John Jacobs is one of golf's all-time great teachers, a true legend of the game who has passed on his words of wisdom to thousands of amateurs as well as to some of the world's greatest players over the last 50 years. Now, for the first time ever, the pick of his collective wisdom has been brought together in one seminal volume.
When the likes of Butch Harmon and David Leadbetter heap praise on your methods and credit you with having helped shape the way they learned their craft and how they applied those teachings, you know that you must be one of the most important and influential figures in the world of golf.
Not only a great teacher, John Jacobs was also good enough to play in the Ryder Cup and beat the best in the game. Those who witnessed his memorable victory over Grand Slam winner Gary Player in the final of the South African Match Play Championship knew they were in the presence of someone special a talent that was able to use all his experience as a top-level player and move seamlessly into the world of golf teaching.
50 Years of Golfing Wisdom features all the lessons and advice that made Jacobs the original and, many still say, the ultimate golfing guru. Every department of the game receives the Jacobs treatment from the fundamentals of grip and swing to problem solving and curing your bad shots, to instruction on hitting every shot from the longest drive to the shortest putt, including everything in between.
Simple, easy-to-understand, effective advice on how to maximize your potential and play your best golf this may just be the only golf instruction book you'll ever need.
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About the Author
John Jacobs, the world-renowned golf coach, was the founder of the European Tour, the European Ryder Cup captain in 1979 and 1981, and was awarded an OBE in 1997. He is also cofounder of the John Jacobs Golf Schools.
Steve Newell is a former instruction editor for Golf World. He has worked with many of the world's leading golfers and coaches on a number of golf books, including Ernie Els and David Leadbetter.
Read an Excerpt
50 Years of Golfing Wisdom
By John Jacobs
HarperCollins Publishers, Inc.Copyright © 2006 John Jacobs
All right reserved.
Understanding Golf's Fundamentals
On reading golf
One reason, I have always thought, why golf can become such a difficult game is simply because there are so many different ways of playing it correctly; and that one secret, for any golfer striving to improve, is to decide first which is his or her own correct way. It is my sincere hope that this book will help any reader to do just that.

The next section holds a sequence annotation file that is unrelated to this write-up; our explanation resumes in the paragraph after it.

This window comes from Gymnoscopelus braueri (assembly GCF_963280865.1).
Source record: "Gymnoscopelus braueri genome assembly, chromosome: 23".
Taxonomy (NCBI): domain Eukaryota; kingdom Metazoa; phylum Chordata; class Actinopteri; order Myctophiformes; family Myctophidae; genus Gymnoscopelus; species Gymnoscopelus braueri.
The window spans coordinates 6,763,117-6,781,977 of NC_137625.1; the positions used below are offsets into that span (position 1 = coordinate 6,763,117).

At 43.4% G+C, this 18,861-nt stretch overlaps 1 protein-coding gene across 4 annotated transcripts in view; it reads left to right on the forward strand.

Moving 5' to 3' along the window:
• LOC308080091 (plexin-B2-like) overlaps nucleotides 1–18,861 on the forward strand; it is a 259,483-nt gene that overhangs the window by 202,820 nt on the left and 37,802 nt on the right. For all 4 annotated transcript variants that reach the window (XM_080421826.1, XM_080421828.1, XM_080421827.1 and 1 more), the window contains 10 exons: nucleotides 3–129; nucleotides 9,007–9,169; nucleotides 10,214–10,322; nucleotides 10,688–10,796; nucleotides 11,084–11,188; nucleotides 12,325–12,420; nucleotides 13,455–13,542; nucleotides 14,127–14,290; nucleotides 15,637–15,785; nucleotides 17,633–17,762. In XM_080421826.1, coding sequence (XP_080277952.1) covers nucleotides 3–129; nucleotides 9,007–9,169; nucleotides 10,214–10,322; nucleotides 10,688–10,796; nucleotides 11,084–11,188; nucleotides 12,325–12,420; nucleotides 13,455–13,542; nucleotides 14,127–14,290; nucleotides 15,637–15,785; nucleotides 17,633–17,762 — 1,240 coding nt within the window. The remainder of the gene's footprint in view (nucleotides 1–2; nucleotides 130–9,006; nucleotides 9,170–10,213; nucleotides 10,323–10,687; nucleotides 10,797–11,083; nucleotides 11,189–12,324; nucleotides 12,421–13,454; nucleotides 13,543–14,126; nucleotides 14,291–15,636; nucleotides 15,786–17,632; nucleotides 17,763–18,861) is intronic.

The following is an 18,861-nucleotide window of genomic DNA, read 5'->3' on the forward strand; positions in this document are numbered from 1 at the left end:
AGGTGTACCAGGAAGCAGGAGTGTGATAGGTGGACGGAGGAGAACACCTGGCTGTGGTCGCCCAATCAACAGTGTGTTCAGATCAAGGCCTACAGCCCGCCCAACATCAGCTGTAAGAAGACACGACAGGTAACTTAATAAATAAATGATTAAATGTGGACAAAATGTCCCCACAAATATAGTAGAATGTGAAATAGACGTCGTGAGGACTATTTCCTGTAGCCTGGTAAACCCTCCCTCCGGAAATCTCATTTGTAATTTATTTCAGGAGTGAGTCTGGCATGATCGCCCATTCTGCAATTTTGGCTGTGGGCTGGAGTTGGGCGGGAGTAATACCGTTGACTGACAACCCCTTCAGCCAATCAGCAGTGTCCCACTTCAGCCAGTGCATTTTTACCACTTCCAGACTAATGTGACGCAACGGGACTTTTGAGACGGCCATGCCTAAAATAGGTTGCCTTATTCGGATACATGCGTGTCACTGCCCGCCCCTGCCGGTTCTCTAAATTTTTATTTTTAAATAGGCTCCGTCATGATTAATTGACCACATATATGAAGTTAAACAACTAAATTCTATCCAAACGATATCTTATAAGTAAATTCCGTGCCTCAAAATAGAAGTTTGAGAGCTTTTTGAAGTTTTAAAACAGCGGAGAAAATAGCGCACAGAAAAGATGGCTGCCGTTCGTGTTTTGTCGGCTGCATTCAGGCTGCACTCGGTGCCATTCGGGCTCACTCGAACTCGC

The correct way, I'm firmly convinced, is invariably the simplest. What may prove simple to one, though, may not necessarily be simple to another. One of the difficulties in studying golf in books lies in learning to select from other people's experiences, ideas and theories, and adapt them to your own personal needs. I think I have found truth in almost every book or article I have read on golf! Yet, in spite of that fact, there is often one thing or another in any particular book which, read by the wrong person, could cause a real setback in his or her game.
As an illustration of this I remember two ladies, both good performers around 8-handicap, who arrived for tuition. Both were accustomed to playing together. One lady hooked her shots, the other sliced. Here were two ladies with faults that I must tell each other to copy! I wanted each to try to do precisely what was wrong in the other! In other words, my instruction was of a completelycontradictory nature.
It had to go even further than that, though. Needing contrasting advice, it followed that since they were both avid readers on golf, they also needed different advice on what to read. I told Lady No. 1 with her too-flat swing and hook, to read Byron Nelson's book, because he was an upright swinger; and Lady No.2, with her too-upright swing and slice, to read Ben Hogan's, because he was a rounded swinger. This was 50 years ago, of course. Today, I might replace these two role models with, say, Colin Montgomerie (upright) and Ian Woosnam (rounded).